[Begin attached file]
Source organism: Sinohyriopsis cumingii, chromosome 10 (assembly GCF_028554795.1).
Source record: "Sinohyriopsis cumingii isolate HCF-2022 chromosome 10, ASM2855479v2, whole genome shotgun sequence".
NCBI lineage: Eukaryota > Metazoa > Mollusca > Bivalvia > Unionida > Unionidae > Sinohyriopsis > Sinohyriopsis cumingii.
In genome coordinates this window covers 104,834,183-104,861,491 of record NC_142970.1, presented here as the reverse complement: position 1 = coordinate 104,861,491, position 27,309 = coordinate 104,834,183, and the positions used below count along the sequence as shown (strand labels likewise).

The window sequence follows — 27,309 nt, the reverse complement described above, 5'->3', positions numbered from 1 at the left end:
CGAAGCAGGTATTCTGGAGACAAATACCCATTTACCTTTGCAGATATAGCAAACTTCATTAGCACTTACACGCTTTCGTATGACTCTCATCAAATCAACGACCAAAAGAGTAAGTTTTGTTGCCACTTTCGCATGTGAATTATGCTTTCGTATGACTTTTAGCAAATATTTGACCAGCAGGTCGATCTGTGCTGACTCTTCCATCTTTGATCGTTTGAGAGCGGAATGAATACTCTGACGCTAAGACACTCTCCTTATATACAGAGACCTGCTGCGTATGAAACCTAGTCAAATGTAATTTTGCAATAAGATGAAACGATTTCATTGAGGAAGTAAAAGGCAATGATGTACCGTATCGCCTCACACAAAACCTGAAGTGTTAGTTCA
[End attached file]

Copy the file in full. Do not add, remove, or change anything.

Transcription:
Source organism: Sinohyriopsis cumingii, chromosome 10 (assembly GCF_028554795.1).
Source record: "Sinohyriopsis cumingii isolate HCF-2022 chromosome 10, ASM2855479v2, whole genome shotgun sequence".
NCBI lineage: Eukaryota > Metazoa > Mollusca > Bivalvia > Unionida > Unionidae > Sinohyriopsis > Sinohyriopsis cumingii.
In genome coordinates this window covers 104,834,183-104,861,491 of record NC_142970.1, presented here as the reverse complement: position 1 = coordinate 104,861,491, position 27,309 = coordinate 104,834,183, and the positions used below count along the sequence as shown (strand labels likewise).

The window sequence follows — 27,309 nt, the reverse complement described above, 5'->3', positions numbered from 1 at the left end:
CGAAGCAGGTATTCTGGAGACAAATACCCATTTACCTTTGCAGATATAGCAAACTTCATTAGCACTTACACGCTTTCGTATGACTCTCATCAAATCAACGACCAAAAGAGTAAGTTTTGTTGCCACTTTCGCATGTGAATTATGCTTTCGTATGACTTTTAGCAAATATTTGACCAGCAGGTCGATCTGTGCTGACTCTTCCATCTTTGATCGTTTGAGAGCGGAATGAATACTCTGACGCTAAGACACTCTCCTTATATACAGAGACCTGCTGCGTATGAAACCTAGTCAAATGTAATTTTGCAATAAGATGAAACGATTTCATTGAGGAAGTAAAAGGCAATGATGTACCGTATCGCCTCACACAAAACCTGAAGTGTTAGTTCA